How To Create A Disaster Plan For Your Business

Being prepared for a disaster is very important for any business owner. It means that if the worst happens, you can keep things running as smoothly as you can. You’ll be able to keep working whether you’ve been hit by a flood, a hacking attempt, or a global pandemic. With proper planning, you can carry on serving customers, helping clients, and most importantly, keeping your business going. 

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Step One: Determine The Scope Of The Business Continuity Plan

This means identifying the areas of your business that could be impacted, how bad the impact could be, and the best plans to address these risks. This scope should cover how you’ll manage payroll, communicate with customers, and keep services on track. 

With no plan, you have to react to recover from a problem. Be proactive to prevent a disaster happening at all. Your plan should include a communication plan, budget, timeline, and roles and responsibilities. 

Step Two: Identify The Business Functions At Risk

What functions of your business would be most at risk in a disaster? Common areas to be impacted are network, data, and communications devices (IT services can help to protect these properly). Your whole business could be damaged by disasters that impact your physical office or storefront. 

Make a list of all your hardware and software. Include any serial numbers, license keys, passwords and technical manuals so you can restore systems. This also helps to process insurance claims faster. Keep these details on the cloud so you can access them easily, even if the office isn’t accessible.  

Step Three: Define The Disaster Risks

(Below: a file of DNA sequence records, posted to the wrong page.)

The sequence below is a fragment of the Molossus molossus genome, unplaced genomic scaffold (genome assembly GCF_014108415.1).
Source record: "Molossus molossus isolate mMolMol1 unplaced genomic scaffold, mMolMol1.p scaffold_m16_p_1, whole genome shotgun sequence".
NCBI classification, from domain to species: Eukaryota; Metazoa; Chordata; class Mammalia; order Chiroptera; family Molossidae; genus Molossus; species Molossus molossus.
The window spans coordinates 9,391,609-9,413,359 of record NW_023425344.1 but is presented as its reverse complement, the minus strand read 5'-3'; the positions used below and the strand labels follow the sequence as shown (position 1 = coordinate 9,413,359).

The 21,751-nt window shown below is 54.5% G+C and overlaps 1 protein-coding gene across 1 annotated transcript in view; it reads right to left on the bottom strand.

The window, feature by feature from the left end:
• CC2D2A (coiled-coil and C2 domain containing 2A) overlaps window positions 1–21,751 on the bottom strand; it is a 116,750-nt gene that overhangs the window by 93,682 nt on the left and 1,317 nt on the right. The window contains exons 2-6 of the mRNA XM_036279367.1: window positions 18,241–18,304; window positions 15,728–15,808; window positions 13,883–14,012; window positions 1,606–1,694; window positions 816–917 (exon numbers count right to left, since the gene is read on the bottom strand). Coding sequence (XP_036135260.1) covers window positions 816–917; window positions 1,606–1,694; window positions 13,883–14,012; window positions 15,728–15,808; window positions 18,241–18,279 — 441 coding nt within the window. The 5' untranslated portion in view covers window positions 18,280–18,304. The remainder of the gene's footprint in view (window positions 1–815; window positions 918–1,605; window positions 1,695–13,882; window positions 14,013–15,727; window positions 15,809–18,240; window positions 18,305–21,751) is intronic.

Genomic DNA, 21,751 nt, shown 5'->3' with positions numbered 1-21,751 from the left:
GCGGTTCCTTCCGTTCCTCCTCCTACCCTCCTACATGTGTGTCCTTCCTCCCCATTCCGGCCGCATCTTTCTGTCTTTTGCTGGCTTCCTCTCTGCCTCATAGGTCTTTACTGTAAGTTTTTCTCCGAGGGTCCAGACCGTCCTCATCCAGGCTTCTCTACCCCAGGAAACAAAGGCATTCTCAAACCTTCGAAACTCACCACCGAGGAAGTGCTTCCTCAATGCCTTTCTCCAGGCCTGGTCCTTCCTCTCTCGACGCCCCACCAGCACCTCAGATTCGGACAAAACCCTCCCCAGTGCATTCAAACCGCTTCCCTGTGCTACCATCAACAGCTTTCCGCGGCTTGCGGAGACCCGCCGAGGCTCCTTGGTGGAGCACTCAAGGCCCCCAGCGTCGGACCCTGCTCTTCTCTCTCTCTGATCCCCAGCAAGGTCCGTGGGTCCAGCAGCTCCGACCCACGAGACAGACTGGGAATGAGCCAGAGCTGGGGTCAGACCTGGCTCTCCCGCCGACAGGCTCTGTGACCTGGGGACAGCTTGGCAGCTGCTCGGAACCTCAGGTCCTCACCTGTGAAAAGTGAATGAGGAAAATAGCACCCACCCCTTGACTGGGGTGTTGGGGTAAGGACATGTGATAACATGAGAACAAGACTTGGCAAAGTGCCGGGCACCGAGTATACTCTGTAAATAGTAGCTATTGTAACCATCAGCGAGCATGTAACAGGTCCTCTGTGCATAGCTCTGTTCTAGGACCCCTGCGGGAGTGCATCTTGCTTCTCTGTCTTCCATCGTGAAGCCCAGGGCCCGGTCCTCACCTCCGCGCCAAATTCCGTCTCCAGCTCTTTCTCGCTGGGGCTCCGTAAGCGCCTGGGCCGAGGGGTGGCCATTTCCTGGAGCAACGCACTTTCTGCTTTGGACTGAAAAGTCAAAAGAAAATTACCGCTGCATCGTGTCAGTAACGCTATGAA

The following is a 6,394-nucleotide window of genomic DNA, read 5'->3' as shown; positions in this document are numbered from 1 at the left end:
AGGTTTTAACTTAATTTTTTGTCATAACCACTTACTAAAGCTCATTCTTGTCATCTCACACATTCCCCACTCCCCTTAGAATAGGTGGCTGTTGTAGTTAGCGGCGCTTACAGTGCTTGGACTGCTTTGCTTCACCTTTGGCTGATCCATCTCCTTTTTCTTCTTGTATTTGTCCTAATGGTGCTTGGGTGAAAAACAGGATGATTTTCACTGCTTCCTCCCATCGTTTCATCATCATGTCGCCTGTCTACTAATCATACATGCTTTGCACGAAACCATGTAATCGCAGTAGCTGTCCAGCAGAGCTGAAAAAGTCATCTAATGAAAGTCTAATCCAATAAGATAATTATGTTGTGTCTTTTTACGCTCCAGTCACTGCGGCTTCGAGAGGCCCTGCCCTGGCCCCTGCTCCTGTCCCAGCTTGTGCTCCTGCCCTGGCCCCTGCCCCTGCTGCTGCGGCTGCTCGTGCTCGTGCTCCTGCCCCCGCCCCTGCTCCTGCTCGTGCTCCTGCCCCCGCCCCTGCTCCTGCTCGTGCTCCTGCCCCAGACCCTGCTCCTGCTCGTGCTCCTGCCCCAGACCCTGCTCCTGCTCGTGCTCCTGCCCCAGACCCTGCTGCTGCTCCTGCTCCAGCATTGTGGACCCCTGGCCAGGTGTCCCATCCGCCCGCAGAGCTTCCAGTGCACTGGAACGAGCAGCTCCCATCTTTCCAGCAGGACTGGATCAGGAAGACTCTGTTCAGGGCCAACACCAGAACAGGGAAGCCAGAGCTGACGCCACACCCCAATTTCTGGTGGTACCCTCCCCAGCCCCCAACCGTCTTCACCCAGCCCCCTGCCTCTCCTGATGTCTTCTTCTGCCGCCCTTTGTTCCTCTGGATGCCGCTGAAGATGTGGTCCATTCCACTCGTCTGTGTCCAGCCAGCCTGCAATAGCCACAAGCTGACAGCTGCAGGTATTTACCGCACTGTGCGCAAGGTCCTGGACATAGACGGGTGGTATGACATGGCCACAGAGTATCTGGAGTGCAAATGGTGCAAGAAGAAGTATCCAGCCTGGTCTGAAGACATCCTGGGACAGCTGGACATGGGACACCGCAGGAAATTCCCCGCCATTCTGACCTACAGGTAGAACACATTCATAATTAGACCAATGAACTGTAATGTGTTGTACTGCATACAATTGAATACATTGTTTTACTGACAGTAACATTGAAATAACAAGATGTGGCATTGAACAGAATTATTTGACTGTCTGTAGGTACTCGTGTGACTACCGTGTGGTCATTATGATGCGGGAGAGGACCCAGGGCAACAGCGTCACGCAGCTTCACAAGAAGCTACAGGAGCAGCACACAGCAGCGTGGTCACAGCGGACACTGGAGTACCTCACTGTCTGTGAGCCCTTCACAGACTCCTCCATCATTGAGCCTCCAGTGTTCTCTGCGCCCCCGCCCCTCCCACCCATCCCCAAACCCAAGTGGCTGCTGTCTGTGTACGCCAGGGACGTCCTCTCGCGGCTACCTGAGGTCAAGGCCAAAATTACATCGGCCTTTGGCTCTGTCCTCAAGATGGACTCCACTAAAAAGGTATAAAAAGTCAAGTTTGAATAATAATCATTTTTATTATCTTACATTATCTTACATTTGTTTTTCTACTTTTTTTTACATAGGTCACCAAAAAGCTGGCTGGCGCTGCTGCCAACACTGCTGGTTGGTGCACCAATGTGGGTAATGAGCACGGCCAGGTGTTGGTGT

Disaster risk will be different in different locations. For example, if you’re based in Florida, you’re more likely to have a tornado problem than an office in London would. Find out what the local risks are, whether extreme weather or wildfires. Plan for these problems. Where you are, you could be hit by fires, electricity outages and hacking.

Step Four: Develop And Test Tactical Components

Find an alternative place for your employees to work. If you have the infrastructure for remote workers already in place, make sure these people can carry on as usual. Plan to move more people to remote work and change over business functions. If you can’t manage things remotely, find co-working spaces in the local area that you could use if you needed to. 

Backup your data in the cloud. Make sure that you can run all your services wither in the digitally or in the cloud. What equipment might you need? Do you know where to get this equipment if you need it? For cybersecurity risks, run a thorough security assessment to review your processes and network to find any vulnerabilities. 

Step Five: Assess, Refine, And Test

Share the recovery plan with the whole company. Other team members may have ideas to improve it or have questions that find areas you forgot to plan for.

Test the plan a couple of times a year. This means you can adjust if something changes, and also make sure everyone is familiar with the plan so downtime can be minimised if you need it for real.

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